Caring Currents

Nursing Home Evictions

Last updated:

September 02, 2008
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When my 87-year-old father found himself in a nursing home after a hospitalization, the first thing he did was demand his car keys. I had to beg, bargain, and cajole just to get him to agree to stay for the few weeks he needed to heal from a serious infection.

It never crossed my mind that the real problem facing growing numbers of older Americans was just the opposite -- they want and need to be in nursing homes, but those facilities are increasingly evicting them if their care grows too complex or they run through their assets and turn to Medicaid to cover the cost.

According to a recent Wall Street Journal article, across the country "nursing homes are forcing out frail and ill residents." While there's no official count of nursing home evictions, formal complaints about discharge practices have doubled over the past decade, to more than 8,000 a year at last count.

I asked housing experts if they had run into this problem. From her files, Nan Hayes pulled this disturbing comment, posted in response to a newspaper article about elder evictions in Washington State:

Having had an insider's look (I've been director of social work for a nursing home and director of activities for an assisted living facility), I can say that was the one thing that bothered me the most. At our management meetings, a large portion was about who was running out of money or insurance and where we could dump them.

Scary stuff, but as with all aspects of senior housing, information is your best defense. The eldercare landscape may be changing, but if you ask the right questions going in, and know all the options, you can make sure your family doesn't become a statistic.

A few places to start:

  • Last week, I looked at a similar problem -- evictions in assisted living -- and offered suggestions for eviction-proofing your parents. Check them out, as they're equally applicable in a nursing home setting.
  • In a recent blog post on senior evictions, eldercare attorney Donald D. Vanarelli offers useful advice that also applies to both nursing home and assisted living settings:

Family members should be very careful when dealing with admission personnel in care facilities to be sure that the promises made at the time of admission are later enforceable. Don’t believe the glossy marketing materials provided by the assisted living facility; review the assisted living facility’s admission agreement closely; ask many questions about the facility’s Medicaid policy; put the facility’s answers in writing and send the answers to the facility via certified mail.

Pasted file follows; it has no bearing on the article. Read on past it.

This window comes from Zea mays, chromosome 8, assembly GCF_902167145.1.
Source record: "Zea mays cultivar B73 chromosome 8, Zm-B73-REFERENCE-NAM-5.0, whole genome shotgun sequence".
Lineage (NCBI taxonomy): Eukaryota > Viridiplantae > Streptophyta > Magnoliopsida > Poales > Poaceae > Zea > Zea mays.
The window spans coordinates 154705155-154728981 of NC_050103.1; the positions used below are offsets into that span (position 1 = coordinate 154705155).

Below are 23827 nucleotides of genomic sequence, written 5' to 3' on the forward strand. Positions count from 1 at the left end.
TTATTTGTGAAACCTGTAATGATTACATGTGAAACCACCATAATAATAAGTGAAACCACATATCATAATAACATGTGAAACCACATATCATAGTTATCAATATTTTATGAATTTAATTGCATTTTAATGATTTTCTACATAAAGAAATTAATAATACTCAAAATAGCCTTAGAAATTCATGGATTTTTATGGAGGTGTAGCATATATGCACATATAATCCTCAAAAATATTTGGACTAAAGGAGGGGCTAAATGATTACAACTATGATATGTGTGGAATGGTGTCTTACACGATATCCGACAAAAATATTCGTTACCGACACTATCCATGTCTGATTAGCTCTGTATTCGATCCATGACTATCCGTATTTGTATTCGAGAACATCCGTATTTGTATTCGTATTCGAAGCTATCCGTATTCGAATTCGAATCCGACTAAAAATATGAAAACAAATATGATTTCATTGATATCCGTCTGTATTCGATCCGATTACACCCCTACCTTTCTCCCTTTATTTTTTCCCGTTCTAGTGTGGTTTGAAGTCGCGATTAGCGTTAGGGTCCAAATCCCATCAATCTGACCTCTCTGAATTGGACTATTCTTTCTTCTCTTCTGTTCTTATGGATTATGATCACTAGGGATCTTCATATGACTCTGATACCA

•'s Nan Hayes weighs in with these tips for covering all the bases in rapidly-changing times:

It's important to calculate your long-term care costs and then -- based on current medical needs and family history -- prepare for the future. For instance, at today's rates, two years of in-home care plus two years of assisted living plus two years of nursing home care would cost about $200,000. If I don't have that in my home equity, then I need to have it in my savings. With inflation, the same services could cost over $900,000 by the time I need them in 32 years. In light of that, long term care insurance could be considered a necessary current investment.

Not everyone can establish savings or rely on equity and insurance plans. Instead they must make the best of the public systems we have. Beneficiaries need to understand the differences between Medicare and Medicaid coverage, investigate state and local housing and voucher plans, read the fine print on housing agreements or anything else they sign, and work with local ombudsman programs and complaint processes if they believe they are being treated unfairly.

The silver lining? If the old status quo -- assisted living and nursing homes -- is looking a little more precarious, the combination of technological advances, human innovation and simple demand means that new solutions crop up seemingly every week -- from aging-in-place "villages" to fully-mechanized "stay at home nursing homes."

Strange as it may seem to think about staffing your parents' condo with robotic caregivers and stocking it with talking pill boxes -- at least you won't have to worry about paper-pushers in a back office looking for ways to move them out when their care gets too costly. In today's rapidly-changing senior housing landscape, there's always a new Plan B just around the corner.

Photo by Fickr user under a Creative Commons attribution license.